Why ‘5+5+5=15’ is wrong under Common Core?
Here’s a “repeated addition” Common Core problem that’s taught in third grade in US schools:
Use the repeated-addition strategy to solve 5×3.
If you answer the question with 5+5+5=15, you would be wrong.
The correct answer is 3+3+3+3+3.
Mathematically, both are correct. But under Common Core, you’re supposed to read 5×3 as “five groups of three.” So “three groups of five” is wrong.
According to Common Core defenders, this method will be useful when students do more advanced math. This way of reading things, for instance, can be used when students learn matrices in multivariable calculus in high school.
But parents aren’t happy about it.
The above information is taken from an article entitled Why 5+5+5=15 is Wrong Under Common Core. From it we can see that good old Common Sense is missing from Common Core.
One person in an article entitled Why Was 5 x 3 = 5 + 5 + 5 Marked Wrong? gives his justification for the teacher marking the student’s answer as wrong. Well his reasoning is gobbledygook (nonsense) as far as I am concerned. To tie learning to solve 5×3 in third grade to learning “matrices in multivariable calculus in high school” lacks Common Sense. Learning matrices has nothing or at least very little to do with knowing how to solve 5×3.
Note that this is a third grader. They say they are teaching the student something he/she will need in high school. What are they doing between third grade and high school?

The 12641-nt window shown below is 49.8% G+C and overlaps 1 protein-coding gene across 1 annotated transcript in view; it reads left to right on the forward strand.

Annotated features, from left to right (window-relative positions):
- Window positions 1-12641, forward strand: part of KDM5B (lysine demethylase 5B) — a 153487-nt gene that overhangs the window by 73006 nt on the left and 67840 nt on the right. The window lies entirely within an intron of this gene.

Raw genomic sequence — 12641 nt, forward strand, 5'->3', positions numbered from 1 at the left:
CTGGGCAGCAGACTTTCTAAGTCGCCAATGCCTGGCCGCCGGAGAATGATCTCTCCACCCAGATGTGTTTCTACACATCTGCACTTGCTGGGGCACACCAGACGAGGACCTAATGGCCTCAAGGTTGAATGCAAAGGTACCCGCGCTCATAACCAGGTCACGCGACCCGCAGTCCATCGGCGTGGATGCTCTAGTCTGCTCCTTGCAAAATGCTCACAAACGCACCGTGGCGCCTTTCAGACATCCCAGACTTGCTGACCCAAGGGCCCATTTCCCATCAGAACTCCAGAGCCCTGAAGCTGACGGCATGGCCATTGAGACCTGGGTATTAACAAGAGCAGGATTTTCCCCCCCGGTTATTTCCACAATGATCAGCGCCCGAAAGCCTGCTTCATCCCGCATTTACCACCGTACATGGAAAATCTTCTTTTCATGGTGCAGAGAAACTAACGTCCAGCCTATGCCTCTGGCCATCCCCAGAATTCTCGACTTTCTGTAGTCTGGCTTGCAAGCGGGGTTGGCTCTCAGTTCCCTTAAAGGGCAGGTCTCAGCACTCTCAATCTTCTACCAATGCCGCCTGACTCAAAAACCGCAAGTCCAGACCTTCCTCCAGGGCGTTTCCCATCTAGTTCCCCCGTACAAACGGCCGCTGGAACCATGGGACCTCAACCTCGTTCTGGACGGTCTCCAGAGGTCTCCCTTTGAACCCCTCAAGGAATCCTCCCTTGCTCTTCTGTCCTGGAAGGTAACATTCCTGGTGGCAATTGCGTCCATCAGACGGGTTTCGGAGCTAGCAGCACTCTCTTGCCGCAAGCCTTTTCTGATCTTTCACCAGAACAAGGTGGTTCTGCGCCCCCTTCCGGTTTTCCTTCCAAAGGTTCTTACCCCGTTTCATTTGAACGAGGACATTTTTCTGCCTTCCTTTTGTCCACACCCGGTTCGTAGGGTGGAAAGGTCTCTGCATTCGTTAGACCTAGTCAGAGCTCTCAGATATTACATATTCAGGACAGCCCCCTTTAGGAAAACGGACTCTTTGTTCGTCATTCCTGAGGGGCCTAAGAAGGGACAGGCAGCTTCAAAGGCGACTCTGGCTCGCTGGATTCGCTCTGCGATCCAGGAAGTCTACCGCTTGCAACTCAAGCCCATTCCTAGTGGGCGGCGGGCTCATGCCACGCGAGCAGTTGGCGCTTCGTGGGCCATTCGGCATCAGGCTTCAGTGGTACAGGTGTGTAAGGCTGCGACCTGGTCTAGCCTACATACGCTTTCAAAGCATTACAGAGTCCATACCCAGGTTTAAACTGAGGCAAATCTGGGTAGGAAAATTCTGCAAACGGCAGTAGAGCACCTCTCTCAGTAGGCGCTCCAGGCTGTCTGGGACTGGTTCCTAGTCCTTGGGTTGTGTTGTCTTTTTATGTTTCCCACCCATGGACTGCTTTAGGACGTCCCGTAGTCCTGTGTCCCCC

This just proves my long standing observation that one major problem with our present day school system is that we are imposing more on children than they need. Let them be children for goodness sake according to their age.
God gave them the ability to think. Stop thinking you need some mechanical or human contrived system to teach them how to think six/seven years away.
Just get back to the basics: the old 4Rs: “reading, riting, rithmatic, and recess”. It wasn’t good English but it sure did work for my generation.
And by the way I became a Computer Programmer 4 years after High School and I had no computer training in Elementary or High School. I obtained a B.S. in Computer Science. I did it all because I did learn the 4Rs in elementary/high school. I had the foundation and I built upon it. That is all kids need and they will build upon it. Oh yeah, I had no problem programming matrices in my Computer Science training nor in the work environment.
Clearly that kid used his thinking ability in that problem. Like anybody else he started with the first number and added it three times. But even if the problem had been 3×5 starting with 5 is what a person who understands math would do. Who in their right mind would start with 3 and add it 5 times. The latter would not be very smart and takes more time.
He should have gotten extra points for thinking.
Now I am pretty sure he was taught at some point that both ways were right. Now if he was told to do it a certain way and not to do it the way he did it, then I could understand deducting points. That is, if it was an exercise in obedience rather than preparation for “matrices” some six/seven years away. But the reasoning the educator gives is a non-starter for me.